Nov 20, 2016

Thanksgiving Spotlight: Tonight We Take Alcatraz, Un-thank You Very Much!

Alcatraz Island

November 20, 1969, eighty nine American Indians (who called themselves Indians of All Tribes or IOAT) landed on and claimed Alcatraz Island for themselves in what is now called The Occupation of Alcatraz.

According to the IOAT, the Treaty of Fort Laramie (1868) between the U.S. and the Lakota, states all retired, abandoned or out-of-use federal land was to be returned to the Native people from whom it was stolen (The treaty and it's implications has been speculated on and argued over from both sides). Since Alcatraz penitentiary had been closed since March 21, 1963, and the island had been declared surplus federal property in 1964, a number of Red Power activists felt the island qualified for a reclamation. The Alcatraz Occupation lasted for a total of nineteen months, until June 11, 1971, before the occupants were forcibly removed by the U.S. government.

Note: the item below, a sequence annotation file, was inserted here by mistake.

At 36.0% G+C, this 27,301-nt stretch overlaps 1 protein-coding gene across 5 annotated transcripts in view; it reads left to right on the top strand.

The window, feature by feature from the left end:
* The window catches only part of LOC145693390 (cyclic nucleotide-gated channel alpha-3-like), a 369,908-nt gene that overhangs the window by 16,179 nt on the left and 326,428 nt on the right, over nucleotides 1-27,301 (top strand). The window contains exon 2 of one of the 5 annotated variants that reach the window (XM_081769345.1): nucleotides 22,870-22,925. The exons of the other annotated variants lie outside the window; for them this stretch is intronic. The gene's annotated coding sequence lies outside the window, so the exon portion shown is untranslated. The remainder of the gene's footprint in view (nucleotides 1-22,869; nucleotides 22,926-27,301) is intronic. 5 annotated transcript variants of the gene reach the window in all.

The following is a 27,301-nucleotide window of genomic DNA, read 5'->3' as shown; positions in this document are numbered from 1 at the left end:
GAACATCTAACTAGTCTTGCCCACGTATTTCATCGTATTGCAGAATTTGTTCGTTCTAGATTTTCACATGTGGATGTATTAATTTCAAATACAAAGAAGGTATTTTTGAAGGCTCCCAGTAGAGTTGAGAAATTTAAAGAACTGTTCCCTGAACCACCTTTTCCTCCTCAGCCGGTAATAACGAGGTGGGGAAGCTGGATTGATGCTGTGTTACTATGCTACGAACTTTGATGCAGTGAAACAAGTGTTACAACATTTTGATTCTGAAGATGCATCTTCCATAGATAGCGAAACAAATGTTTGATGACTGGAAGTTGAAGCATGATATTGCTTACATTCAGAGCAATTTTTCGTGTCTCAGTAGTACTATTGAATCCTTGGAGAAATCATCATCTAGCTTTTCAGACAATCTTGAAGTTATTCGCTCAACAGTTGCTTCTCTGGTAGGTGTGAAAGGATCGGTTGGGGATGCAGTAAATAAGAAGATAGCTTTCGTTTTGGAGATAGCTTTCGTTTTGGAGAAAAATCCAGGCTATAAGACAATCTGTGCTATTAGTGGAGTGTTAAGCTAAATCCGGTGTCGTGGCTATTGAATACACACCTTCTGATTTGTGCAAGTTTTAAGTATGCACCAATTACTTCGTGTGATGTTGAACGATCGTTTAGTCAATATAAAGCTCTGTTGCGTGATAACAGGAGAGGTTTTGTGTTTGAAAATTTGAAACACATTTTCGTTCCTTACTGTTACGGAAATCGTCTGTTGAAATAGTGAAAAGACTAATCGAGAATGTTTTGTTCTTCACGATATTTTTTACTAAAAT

The Occupation began strong with sympathy for the IOAT from the general public, with sporadic cameos by celebrities such as Marlon Brando, Jane Fonda, and Jonathan Winters. Creedence Clearwater Revival even donated a $15,000 boat for use of bringing supplies to the Occupants.

Initially the Occupants offered to pay the federal government $9.40 for the entire island (roughly the same amount per acre that the government had initially offered at the Treaty of Fort Laramie), but over the course of a year negotiations had crumbled. Rumors of drug use helped deteriorate national sympathy, and morale had been all but crushed when a13 year old daughter of two occupants was killed in an accident.

Nearly 10 years after the Occupation of Alcatraz (On June 30, 1980) the United States Supreme Court ruled that the government had illegally taken the land covered by the Treaty of Fort Laramie and awarded the Lakota $15.5 million for the market value of the land in 1877, along with 103 years of a 5% interest, for a total of  $120 million. The Lakota Sioux refused to accept payment on the grounds that it would constitute a sales transaction, when in fact the land was taken from them.
The money was put in a trust for the Lakota but they have never taken a dime. The trust has now grown past $1.5 Billion.

The Occupation of Alcatraz is still recognized as a pivoting moment for Native American rights, and on Thanksgiving Day every year a public sunrise ceremony called Un-Thanksgiving is celebrated on Alcatraz Island.